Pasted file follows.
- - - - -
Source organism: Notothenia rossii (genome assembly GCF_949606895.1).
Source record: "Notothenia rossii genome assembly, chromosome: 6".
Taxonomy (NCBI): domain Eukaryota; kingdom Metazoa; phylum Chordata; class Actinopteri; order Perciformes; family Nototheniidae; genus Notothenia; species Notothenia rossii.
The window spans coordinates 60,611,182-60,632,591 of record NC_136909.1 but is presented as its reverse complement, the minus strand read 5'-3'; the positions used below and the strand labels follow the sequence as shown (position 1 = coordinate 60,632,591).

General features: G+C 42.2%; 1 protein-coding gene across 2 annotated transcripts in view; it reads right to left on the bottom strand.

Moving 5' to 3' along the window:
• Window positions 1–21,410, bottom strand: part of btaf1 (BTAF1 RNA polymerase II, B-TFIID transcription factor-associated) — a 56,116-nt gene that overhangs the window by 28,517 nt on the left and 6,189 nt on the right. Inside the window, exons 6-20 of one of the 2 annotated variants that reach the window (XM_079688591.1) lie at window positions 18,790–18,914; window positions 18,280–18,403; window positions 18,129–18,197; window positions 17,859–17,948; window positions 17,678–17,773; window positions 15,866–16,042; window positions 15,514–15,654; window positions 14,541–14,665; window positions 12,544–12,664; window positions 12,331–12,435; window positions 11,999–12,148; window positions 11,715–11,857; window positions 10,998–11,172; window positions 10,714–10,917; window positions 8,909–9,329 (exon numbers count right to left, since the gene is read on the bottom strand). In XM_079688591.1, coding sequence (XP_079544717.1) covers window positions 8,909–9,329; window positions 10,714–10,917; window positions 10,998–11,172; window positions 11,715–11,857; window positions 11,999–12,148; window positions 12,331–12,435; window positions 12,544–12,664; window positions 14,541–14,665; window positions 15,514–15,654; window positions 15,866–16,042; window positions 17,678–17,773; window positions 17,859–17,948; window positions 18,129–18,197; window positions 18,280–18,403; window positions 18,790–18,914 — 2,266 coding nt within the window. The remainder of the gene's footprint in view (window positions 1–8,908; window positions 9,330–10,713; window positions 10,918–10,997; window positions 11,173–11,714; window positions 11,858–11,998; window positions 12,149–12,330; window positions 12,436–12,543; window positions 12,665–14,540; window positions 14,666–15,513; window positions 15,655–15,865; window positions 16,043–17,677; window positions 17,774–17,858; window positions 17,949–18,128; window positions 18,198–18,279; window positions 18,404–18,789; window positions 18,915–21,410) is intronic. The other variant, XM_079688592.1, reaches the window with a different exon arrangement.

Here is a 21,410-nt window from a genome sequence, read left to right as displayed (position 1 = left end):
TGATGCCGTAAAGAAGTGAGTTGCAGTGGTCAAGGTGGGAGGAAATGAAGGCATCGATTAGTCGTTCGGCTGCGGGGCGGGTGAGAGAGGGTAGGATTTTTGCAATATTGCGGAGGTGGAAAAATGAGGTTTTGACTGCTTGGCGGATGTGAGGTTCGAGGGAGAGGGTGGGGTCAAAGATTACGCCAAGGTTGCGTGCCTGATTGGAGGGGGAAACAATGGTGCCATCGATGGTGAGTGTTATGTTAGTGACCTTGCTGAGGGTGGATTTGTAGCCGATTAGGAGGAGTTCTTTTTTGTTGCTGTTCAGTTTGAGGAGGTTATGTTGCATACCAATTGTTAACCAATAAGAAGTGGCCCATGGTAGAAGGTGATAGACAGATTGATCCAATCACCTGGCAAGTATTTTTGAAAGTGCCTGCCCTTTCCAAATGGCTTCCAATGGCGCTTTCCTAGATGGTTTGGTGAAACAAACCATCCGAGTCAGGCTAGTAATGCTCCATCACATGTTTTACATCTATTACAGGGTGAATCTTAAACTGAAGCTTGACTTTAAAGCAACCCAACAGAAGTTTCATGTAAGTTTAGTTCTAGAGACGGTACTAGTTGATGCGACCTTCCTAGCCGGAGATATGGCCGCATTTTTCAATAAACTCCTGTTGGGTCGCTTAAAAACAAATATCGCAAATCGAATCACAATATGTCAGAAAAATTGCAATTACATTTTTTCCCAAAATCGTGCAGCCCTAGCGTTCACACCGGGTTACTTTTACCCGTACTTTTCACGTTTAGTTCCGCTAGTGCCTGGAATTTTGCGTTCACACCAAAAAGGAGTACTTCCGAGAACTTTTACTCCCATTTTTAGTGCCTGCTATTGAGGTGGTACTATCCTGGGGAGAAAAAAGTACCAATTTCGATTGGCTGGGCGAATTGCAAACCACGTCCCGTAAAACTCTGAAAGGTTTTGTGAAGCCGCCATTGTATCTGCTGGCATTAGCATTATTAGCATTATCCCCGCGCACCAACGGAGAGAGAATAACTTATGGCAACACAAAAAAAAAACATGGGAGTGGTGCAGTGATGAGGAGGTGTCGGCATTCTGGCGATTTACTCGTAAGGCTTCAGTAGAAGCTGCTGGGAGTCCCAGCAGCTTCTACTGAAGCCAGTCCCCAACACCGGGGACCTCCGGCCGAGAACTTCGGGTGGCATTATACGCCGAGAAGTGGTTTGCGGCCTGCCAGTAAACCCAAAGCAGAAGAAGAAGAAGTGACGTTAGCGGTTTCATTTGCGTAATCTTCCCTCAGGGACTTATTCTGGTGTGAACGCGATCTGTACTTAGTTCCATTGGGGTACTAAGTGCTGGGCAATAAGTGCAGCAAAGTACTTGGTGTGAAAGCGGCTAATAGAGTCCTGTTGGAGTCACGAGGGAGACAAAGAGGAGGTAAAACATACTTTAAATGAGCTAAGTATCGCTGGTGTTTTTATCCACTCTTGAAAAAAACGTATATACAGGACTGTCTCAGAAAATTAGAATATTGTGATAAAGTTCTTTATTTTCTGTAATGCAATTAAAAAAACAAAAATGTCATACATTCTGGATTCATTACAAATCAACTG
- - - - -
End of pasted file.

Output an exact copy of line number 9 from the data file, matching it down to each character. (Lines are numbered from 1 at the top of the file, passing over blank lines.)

TGATGCCGTAAAGAAGTGAGTTGCAGTGGTCAAGGTGGGAGGAAATGAAGGCATCGATTAGTCGTTCGGCTGCGGGGCGGGTGAGAGAGGGTAGGATTTTTGCAATATTGCGGAGGTGGAAAAATGAGGTTTTGACTGCTTGGCGGATGTGAGGTTCGAGGGAGAGGGTGGGGTCAAAGATTACGCCAAGGTTGCGTGCCTGATTGGAGGGGGAAACAATGGTGCCATCGATGGTGAGTGTTATGTTAGTGACCTTGCTGAGGGTGGATTTGTAGCCGATTAGGAGGAGTTCTTTTTTGTTGCTGTTCAGTTTGAGGAGGTTATGTTGCATACCAATTGTTAACCAATAAGAAGTGGCCCATGGTAGAAGGTGATAGACAGATTGATCCAATCACCTGGCAAGTATTTTTGAAAGTGCCTGCCCTTTCCAAATGGCTTCCAATGGCGCTTTCCTAGATGGTTTGGTGAAACAAACCATCCGAGTCAGGCTAGTAATGCTCCATCACATGTTTTACATCTATTACAGGGTGAATCTTAAACTGAAGCTTGACTTTAAAGCAACCCAACAGAAGTTTCATGTAAGTTTAGTTCTAGAGACGGTACTAGTTGATGCGACCTTCCTAGCCGGAGATATGGCCGCATTTTTCAATAAACTCCTGTTGGGTCGCTTAAAAACAAATATCGCAAATCGAATCACAATATGTCAGAAAAATTGCAATTACATTTTTTCCCAAAATCGTGCAGCCCTAGCGTTCACACCGGGTTACTTTTACCCGTACTTTTCACGTTTAGTTCCGCTAGTGCCTGGAATTTTGCGTTCACACCAAAAAGGAGTACTTCCGAGAACTTTTACTCCCATTTTTAGTGCCTGCTATTGAGGTGGTACTATCCTGGGGAGAAAAAAGTACCAATTTCGATTGGCTGGGCGAATTGCAAACCACGTCCCGTAAAACTCTGAAAGGTTTTGTGAAGCCGCCATTGTATCTGCTGGCATTAGCATTATTAGCATTATCCCCGCGCACCAACGGAGAGAGAATAACTTATGGCAACACAAAAAAAAAACATGGGAGTGGTGCAGTGATGAGGAGGTGTCGGCATTCTGGCGATTTACTCGTAAGGCTTCAGTAGAAGCTGCTGGGAGTCCCAGCAGCTTCTACTGAAGCCAGTCCCCAACACCGGGGACCTCCGGCCGAGAACTTCGGGTGGCATTATACGCCGAGAAGTGGTTTGCGGCCTGCCAGTAAACCCAAAGCAGAAGAAGAAGAAGTGACGTTAGCGGTTTCATTTGCGTAATCTTCCCTCAGGGACTTATTCTGGTGTGAACGCGATCTGTACTTAGTTCCATTGGGGTACTAAGTGCTGGGCAATAAGTGCAGCAAAGTACTTGGTGTGAAAGCGGCTAATAGAGTCCTGTTGGAGTCACGAGGGAGACAAAGAGGAGGTAAAACATACTTTAAATGAGCTAAGTATCGCTGGTGTTTTTATCCACTCTTGAAAAAAACGTATATACAGGACTGTCTCAGAAAATTAGAATATTGTGATAAAGTTCTTTATTTTCTGTAATGCAATTAAAAAAACAAAAATGTCATACATTCTGGATTCATTACAAATCAACTG